Agile can be a little scary, so before you invite the team to operate this way, explain what to expect. Offer training so that people are more confident in their roles and responsibilities. When things need to change, explain why and how. Also, always listen to the system for symptoms of confusion or frustration. – Magdalena Nowicka MookICF (International Coaching Federation)

10. Failing To Prioritize The Mission Statement

Watch out for mission dilution and scope creep because these pitfalls are strongly interrelated. Oftentimes, new business methodologies bring with them new possibilities for what we could do. However, in the initial excitement, we can forget to ask pesky questions, such as, “Yes, but should we be doing that?” As you adopt new agile procedures, keep your mission statement front and center. – Gloria HorsleyOpen to Hope

11. Diving In Using Intuition

The pandemic showed us all the benefits of agile practices, which required swift, efficient adaptation to a remote environment. The most common mistake nonprofits make is jumping in headfirst based on intuition. Instead, we need discipline and systematic thinking to identify patterns and underlying issues. Then, develop a sound project plan to effectively manage disruptions and unpredictable issues. – Thomas BognannoCHC: Creating Healthier Communities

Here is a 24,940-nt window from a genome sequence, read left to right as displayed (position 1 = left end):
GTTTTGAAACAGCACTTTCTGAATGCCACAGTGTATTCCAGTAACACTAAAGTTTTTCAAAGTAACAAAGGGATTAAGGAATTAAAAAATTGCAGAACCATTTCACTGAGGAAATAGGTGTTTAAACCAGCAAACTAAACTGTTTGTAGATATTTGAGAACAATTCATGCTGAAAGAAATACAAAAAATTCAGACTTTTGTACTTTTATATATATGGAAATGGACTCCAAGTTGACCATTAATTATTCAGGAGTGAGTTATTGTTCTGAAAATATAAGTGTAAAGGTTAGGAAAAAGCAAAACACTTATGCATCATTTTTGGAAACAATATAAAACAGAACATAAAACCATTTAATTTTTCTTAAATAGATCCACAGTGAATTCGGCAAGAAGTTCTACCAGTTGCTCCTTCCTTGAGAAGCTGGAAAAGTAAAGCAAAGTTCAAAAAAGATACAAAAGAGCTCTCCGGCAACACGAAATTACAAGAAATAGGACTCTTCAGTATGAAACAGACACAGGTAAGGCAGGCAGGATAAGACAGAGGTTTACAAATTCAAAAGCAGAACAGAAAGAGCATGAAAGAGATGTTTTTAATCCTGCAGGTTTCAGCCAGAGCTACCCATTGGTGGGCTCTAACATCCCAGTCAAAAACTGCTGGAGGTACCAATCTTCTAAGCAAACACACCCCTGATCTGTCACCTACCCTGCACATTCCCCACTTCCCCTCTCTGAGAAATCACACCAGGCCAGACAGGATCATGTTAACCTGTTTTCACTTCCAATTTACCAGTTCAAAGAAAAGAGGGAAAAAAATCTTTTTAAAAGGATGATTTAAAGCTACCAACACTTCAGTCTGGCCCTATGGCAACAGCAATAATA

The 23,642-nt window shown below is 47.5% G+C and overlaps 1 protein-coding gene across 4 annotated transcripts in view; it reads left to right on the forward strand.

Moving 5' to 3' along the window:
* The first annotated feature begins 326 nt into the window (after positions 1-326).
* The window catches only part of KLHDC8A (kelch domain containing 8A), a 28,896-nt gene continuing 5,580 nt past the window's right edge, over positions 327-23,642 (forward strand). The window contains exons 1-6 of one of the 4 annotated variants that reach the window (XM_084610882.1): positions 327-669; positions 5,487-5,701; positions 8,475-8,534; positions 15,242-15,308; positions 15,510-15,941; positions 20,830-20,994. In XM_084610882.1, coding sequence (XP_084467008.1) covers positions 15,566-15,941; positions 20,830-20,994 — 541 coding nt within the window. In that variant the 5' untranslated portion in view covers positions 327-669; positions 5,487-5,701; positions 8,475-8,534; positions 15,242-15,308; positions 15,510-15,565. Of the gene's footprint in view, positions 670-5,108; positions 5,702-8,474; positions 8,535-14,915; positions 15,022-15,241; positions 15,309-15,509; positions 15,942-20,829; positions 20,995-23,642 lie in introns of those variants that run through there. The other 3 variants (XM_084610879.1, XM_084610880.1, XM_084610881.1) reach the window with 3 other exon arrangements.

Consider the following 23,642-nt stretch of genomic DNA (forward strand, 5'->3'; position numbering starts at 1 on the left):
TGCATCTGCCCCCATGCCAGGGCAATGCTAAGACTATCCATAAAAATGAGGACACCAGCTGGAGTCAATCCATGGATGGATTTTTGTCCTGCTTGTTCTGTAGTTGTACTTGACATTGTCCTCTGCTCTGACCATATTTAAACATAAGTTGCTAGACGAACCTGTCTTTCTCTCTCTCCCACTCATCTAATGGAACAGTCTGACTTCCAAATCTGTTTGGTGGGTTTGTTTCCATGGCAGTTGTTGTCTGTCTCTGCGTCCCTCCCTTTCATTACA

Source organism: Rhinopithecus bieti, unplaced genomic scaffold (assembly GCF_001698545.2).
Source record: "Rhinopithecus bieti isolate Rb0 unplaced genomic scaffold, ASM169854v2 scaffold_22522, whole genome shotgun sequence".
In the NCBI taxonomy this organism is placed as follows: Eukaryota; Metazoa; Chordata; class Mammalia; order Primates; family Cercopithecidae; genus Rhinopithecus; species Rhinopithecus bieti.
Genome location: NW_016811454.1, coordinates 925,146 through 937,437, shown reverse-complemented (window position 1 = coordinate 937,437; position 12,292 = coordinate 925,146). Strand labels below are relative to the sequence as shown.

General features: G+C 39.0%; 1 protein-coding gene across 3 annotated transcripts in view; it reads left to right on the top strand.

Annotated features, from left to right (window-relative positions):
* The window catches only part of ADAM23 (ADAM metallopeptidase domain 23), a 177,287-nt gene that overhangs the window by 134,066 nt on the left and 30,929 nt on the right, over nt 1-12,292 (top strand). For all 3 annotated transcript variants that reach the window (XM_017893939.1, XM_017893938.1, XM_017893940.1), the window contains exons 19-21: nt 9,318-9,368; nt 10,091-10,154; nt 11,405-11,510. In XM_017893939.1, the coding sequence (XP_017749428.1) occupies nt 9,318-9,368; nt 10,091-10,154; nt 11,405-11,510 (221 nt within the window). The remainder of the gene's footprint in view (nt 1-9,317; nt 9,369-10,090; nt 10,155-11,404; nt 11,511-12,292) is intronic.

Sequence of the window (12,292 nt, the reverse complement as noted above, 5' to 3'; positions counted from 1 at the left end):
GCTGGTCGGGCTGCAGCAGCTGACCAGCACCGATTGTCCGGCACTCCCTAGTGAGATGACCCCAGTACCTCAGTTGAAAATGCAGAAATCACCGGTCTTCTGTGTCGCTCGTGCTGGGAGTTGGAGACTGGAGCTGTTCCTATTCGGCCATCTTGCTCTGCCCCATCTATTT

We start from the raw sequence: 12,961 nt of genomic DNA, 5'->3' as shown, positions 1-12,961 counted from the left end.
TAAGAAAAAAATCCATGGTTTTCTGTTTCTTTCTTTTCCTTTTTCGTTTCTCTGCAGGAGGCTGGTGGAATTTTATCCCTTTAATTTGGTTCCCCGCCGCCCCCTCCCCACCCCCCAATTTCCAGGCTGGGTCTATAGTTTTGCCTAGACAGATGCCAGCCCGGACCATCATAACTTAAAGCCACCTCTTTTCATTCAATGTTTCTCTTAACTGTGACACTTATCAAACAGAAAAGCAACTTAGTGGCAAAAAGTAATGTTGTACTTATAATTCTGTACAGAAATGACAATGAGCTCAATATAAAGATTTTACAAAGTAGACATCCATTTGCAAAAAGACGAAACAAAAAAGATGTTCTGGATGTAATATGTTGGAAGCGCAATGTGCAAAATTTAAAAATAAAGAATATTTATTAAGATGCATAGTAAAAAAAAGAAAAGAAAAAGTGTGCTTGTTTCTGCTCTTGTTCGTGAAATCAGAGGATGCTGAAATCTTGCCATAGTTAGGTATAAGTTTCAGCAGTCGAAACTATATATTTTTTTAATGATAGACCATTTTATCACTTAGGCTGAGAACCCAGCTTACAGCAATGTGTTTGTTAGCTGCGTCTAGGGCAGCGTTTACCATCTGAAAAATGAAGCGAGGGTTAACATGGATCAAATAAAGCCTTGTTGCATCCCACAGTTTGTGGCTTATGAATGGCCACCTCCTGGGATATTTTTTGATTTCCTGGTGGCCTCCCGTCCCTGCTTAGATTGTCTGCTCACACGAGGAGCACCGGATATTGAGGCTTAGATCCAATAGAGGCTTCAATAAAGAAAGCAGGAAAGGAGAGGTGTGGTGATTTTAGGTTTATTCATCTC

12. Preserving Outdated Processes

I’ve observed great activity on innovation not getting the result everyone is hoping for. When we step back, whether in a nonprofit, Fortune 500 or startup, the mandate may be there at the top with excellent people carrying out the work, but the systems and processes («the plumbing») hasn’t been updated. Continuing to use the old processes for a new type of work rarely works. – Jonathan ProsserCompassion UK

13. Centering Productivity And Revenue Over People And Relationships

One mistake is not keeping people and relationships at the center of the agile process. Agile processes are about more than increasing productivity and revenue enhancements. A human-centered design will ensure buy-in and help you avoid getting caught in systems and processes that prioritize extractive gains at the expense of individual or group wellness. – Jono AnzaloneThe Climate Initiative